Do not lose your mind. It is not the apocalypse. The world is still running, physics has not been canceled out. It is not acid rain. It will not dissolve your body if it touches you. It is frozen water. You can drive in it, you can walk in it, you can stand in it long enough to help a fellow motorist get out of your way. It’s just snow.
(Note that these are not tips for how to prepare your car for the snow. There will be no advice on, how to put snow tires or chains on your car, or what to look for in an AWD vehicle. These are tips for people who have somewhere to go, like home, and have only the car they’ve already got, with the tires it has already got on it, to get them there.)
Accelerate more gradually than usual. Don’t stomp on the gas pedal when the light turns green. Creep up to speed casually. This will help prevent your tires from slipping and spinning in the snow.
Drive at a reasonable speed. Of course. You’re always supposed to do that. But, like, during a snowstorm, actually do it.
Give the other cars enough space. You ignore this rule on sunny days, because you’re late and you treat the road like it’s Mario Kart, but I promise you that you will get wherever you’re going on time. Hang back. Give the car in front of you a full 10 seconds of space—meaning that it should pass signs and landmarks and stuff a full eight seconds before you do.
Don’t jump from lane to lane. Don’t do any more turning than you absolutely have to; if you’re going so much faster than the other cars on the road that you have to be ducking and dodging between lanes to get around them, you are going too fast, and are going to wind up wearing your steering wheel as a necklace.
Decelerate more gradually than usual, too. Don’t wait until the last second to brake for stops and turns, or you might slide right through one of them and pitch your car into a guardrail/the back of the car in front of you/a curb/a cemetery. Anticipate the stops and turns before you get to them and slow down gradually. This way, if you press the brake pedal and nothing happens because your car is sliding, you’ve got plenty of time and space to react and avoid crashing into a bus full of nuns.
Avoid stopping where possible. If you start gradually slowing down way before you get to a stoplight, there’s a decent chance it’ll turn green before you get there, and then you can just keep going without ever having had to stop. Same with a line of stopped cars in front of you: Start braking, like, a few football fields back, and they might be on their way before there’s ever any chance of you plowing into the back of them and ruining everyone’s day.
Don’t brake and make a sharp turn at the same time if you can avoid it. Many of the wrecked and/or spun-out cars you drive past during snowstorms are people who tried to brake and turn, they had too much momentum carrying them forward and not enough traction, and they just slid right out of the turn and into whatever’s on the far side of the road. See the turn coming and slow down in preparation for it, so that by the time you get there, you can take your foot off the brake, turn the wheel, and coast slowly around the bend.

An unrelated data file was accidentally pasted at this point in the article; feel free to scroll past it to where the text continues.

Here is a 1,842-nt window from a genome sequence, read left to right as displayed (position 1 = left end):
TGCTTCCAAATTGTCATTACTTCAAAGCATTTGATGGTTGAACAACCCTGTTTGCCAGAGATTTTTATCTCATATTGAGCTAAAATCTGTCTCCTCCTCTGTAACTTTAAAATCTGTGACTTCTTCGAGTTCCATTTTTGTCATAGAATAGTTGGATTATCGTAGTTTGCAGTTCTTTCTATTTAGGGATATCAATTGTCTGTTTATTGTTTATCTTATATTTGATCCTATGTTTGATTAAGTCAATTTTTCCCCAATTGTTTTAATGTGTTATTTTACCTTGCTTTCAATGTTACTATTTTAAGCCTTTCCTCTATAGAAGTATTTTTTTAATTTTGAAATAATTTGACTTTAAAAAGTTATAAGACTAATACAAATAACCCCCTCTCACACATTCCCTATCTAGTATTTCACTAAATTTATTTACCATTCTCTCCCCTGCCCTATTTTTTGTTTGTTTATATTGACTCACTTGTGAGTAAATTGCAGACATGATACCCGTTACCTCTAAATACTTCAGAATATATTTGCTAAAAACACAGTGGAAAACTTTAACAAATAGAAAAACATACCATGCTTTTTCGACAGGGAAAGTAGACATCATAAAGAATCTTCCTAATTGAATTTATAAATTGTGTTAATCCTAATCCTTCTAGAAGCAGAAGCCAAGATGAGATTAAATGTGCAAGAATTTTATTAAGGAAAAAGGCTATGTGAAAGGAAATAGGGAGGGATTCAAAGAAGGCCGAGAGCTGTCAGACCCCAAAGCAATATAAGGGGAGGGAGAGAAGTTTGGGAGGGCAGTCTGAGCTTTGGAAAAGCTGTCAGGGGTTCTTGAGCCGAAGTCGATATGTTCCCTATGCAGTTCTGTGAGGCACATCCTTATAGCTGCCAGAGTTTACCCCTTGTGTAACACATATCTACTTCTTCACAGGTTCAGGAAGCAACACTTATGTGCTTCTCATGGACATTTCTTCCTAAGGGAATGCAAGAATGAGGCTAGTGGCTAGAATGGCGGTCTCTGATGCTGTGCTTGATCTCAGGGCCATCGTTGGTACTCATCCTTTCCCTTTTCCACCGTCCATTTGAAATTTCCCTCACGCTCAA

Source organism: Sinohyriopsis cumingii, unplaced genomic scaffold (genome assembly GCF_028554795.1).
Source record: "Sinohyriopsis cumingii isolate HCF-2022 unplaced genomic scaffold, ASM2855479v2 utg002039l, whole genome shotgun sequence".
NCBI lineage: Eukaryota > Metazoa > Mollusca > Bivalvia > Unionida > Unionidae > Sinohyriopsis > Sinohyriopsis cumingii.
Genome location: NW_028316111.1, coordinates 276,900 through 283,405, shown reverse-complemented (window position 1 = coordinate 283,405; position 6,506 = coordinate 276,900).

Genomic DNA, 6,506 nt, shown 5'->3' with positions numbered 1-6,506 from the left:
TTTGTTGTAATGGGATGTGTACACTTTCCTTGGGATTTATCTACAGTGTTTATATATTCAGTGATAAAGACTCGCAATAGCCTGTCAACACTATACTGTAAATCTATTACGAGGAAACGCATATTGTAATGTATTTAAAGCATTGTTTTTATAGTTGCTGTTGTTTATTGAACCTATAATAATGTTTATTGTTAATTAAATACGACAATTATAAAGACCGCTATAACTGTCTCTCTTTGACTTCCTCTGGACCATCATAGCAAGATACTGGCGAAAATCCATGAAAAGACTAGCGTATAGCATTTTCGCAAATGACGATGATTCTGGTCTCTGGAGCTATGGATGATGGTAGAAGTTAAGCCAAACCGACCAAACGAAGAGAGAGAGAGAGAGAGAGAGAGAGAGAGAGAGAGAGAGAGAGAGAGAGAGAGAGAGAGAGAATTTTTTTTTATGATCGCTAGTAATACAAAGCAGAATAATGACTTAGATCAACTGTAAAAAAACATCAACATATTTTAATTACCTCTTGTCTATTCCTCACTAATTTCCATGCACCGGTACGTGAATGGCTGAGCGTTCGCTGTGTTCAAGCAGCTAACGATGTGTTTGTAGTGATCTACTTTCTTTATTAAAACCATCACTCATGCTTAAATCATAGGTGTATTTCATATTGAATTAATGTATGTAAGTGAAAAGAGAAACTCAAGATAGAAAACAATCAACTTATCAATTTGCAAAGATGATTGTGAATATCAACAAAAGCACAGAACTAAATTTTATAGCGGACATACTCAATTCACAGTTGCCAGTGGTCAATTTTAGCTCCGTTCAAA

Be smart on hills. Hills suck when the road is slippery. Give the cars in front of you a lot of space, so that there’s no chance you’ll have to stop on your way up the hill; build up a little speed before you get to the incline, and then just cruise up the hill without accelerating. If you try to accelerate on the way up the hill, you’re increasing the chances of your tires spinning and slipping. Just cruise on up to the top; you’ll slow down on the way, which is good, because this’ll help you stay under control on the way back down.
If you start to slide or spin, don’t panic. Yeah, yeah, easier said than done, sure. But, stay calm. Don’t start cranking the steering wheel all over the place and stomping your feet on the gas and brake pedals like a lunatic. Try to be calm and since you were following the other tips: going slow, giving space to other cars, decelerating long before turns and stops, you should have space and time to work with, and the situation’s almost certainly not as dire as it seems, unless you’re driving on a cliff without any guardrails around you.
Moving smoothly and deliberately the entire time, look in the direction you want to go, rather than at what you’re sliding toward, and turn the steering wheel in that direction, exactly the way you would if you were on a dry road and trying to turn in that direction. So, if you’re on a straight road, and the car’s, say, spinning clockwise, look and steer back toward the direction you were going; if you’re trying to go around a turn, but the car isn’t turning, look and steer in the direction of the turn. Take your foot off the brake—I know!—to give the tires a chance to grab some traction (if you’re in a front-wheel-drive car, you can even tap the accelerator a couple times to help them along; it seems counterintuitive and might take some practice, but it works!). You’ll probably recover pretty quickly, since you were going slowly and probably weren’t all that far out of control to begin with.
Then, resume driving, but more slowly. Pull into the next convenience-store parking lot you come across, to stop the car and shake uncontrollably for five minutes until the adrenaline wears off.
If you come across a car that has spun out or slid off the road or that can’t get up an incline, be a dear and go help.
Remember to charge your phone before you get in the car, so that you can call someone to come rescue you after you ignore all the above suggestions, get distracted listening to NPR and pinwheel your car into a bus full of nuns.